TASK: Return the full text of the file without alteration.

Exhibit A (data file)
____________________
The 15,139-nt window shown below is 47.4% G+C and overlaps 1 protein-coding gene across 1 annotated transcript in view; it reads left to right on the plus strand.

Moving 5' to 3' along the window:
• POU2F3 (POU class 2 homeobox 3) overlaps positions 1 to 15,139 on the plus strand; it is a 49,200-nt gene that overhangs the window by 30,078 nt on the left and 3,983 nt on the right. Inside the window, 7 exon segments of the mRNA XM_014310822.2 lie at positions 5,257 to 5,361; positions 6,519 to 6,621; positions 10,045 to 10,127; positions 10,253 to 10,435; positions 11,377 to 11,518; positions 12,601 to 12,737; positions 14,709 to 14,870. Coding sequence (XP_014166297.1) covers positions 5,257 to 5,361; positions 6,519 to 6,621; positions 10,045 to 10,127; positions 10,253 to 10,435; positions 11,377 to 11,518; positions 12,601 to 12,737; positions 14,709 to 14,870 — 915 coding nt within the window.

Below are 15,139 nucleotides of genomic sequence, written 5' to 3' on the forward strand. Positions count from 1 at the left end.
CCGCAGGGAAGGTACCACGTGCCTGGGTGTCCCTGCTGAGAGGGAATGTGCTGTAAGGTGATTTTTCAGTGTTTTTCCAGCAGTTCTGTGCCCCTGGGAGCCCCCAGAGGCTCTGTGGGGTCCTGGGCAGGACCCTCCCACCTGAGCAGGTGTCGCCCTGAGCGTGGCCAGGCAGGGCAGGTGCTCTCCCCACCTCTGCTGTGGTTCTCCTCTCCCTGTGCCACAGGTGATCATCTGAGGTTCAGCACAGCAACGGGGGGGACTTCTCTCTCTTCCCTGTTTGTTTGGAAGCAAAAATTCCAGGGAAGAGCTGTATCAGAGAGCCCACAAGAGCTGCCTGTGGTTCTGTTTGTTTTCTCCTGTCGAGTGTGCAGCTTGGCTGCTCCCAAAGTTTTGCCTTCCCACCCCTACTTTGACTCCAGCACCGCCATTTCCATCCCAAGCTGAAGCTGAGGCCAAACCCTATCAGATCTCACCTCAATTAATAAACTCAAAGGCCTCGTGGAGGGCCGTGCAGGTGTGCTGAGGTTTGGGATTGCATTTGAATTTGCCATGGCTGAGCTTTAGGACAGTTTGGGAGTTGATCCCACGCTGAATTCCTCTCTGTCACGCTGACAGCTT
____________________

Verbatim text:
The 15,139-nt window shown below is 47.4% G+C and overlaps 1 protein-coding gene across 1 annotated transcript in view; it reads left to right on the plus strand.

Moving 5' to 3' along the window:
• POU2F3 (POU class 2 homeobox 3) overlaps positions 1 to 15,139 on the plus strand; it is a 49,200-nt gene that overhangs the window by 30,078 nt on the left and 3,983 nt on the right. Inside the window, 7 exon segments of the mRNA XM_014310822.2 lie at positions 5,257 to 5,361; positions 6,519 to 6,621; positions 10,045 to 10,127; positions 10,253 to 10,435; positions 11,377 to 11,518; positions 12,601 to 12,737; positions 14,709 to 14,870. Coding sequence (XP_014166297.1) covers positions 5,257 to 5,361; positions 6,519 to 6,621; positions 10,045 to 10,127; positions 10,253 to 10,435; positions 11,377 to 11,518; positions 12,601 to 12,737; positions 14,709 to 14,870 — 915 coding nt within the window.

Below are 15,139 nucleotides of genomic sequence, written 5' to 3' on the forward strand. Positions count from 1 at the left end.
CCGCAGGGAAGGTACCACGTGCCTGGGTGTCCCTGCTGAGAGGGAATGTGCTGTAAGGTGATTTTTCAGTGTTTTTCCAGCAGTTCTGTGCCCCTGGGAGCCCCCAGAGGCTCTGTGGGGTCCTGGGCAGGACCCTCCCACCTGAGCAGGTGTCGCCCTGAGCGTGGCCAGGCAGGGCAGGTGCTCTCCCCACCTCTGCTGTGGTTCTCCTCTCCCTGTGCCACAGGTGATCATCTGAGGTTCAGCACAGCAACGGGGGGGACTTCTCTCTCTTCCCTGTTTGTTTGGAAGCAAAAATTCCAGGGAAGAGCTGTATCAGAGAGCCCACAAGAGCTGCCTGTGGTTCTGTTTGTTTTCTCCTGTCGAGTGTGCAGCTTGGCTGCTCCCAAAGTTTTGCCTTCCCACCCCTACTTTGACTCCAGCACCGCCATTTCCATCCCAAGCTGAAGCTGAGGCCAAACCCTATCAGATCTCACCTCAATTAATAAACTCAAAGGCCTCGTGGAGGGCCGTGCAGGTGTGCTGAGGTTTGGGATTGCATTTGAATTTGCCATGGCTGAGCTTTAGGACAGTTTGGGAGTTGATCCCACGCTGAATTCCTCTCTGTCACGCTGACAGCTT